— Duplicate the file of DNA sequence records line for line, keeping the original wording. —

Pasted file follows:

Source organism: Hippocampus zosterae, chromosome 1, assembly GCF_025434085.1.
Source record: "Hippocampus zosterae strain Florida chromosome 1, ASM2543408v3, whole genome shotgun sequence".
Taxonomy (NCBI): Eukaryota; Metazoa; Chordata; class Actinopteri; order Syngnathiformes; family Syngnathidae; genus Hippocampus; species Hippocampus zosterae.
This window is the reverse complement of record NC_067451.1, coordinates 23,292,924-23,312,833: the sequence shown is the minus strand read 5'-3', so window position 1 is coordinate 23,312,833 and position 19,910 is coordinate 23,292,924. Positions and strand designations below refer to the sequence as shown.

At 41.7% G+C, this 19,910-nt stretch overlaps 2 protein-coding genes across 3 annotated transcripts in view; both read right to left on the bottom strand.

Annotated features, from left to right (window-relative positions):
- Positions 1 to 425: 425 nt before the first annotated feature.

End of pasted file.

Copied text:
Source organism: Hippocampus zosterae, chromosome 1, assembly GCF_025434085.1.
Source record: "Hippocampus zosterae strain Florida chromosome 1, ASM2543408v3, whole genome shotgun sequence".
Taxonomy (NCBI): Eukaryota; Metazoa; Chordata; class Actinopteri; order Syngnathiformes; family Syngnathidae; genus Hippocampus; species Hippocampus zosterae.
This window is the reverse complement of record NC_067451.1, coordinates 23,292,924-23,312,833: the sequence shown is the minus strand read 5'-3', so window position 1 is coordinate 23,312,833 and position 19,910 is coordinate 23,292,924. Positions and strand designations below refer to the sequence as shown.

At 41.7% G+C, this 19,910-nt stretch overlaps 2 protein-coding genes across 3 annotated transcripts in view; both read right to left on the bottom strand.

Annotated features, from left to right (window-relative positions):
- Positions 1 to 425: 425 nt before the first annotated feature.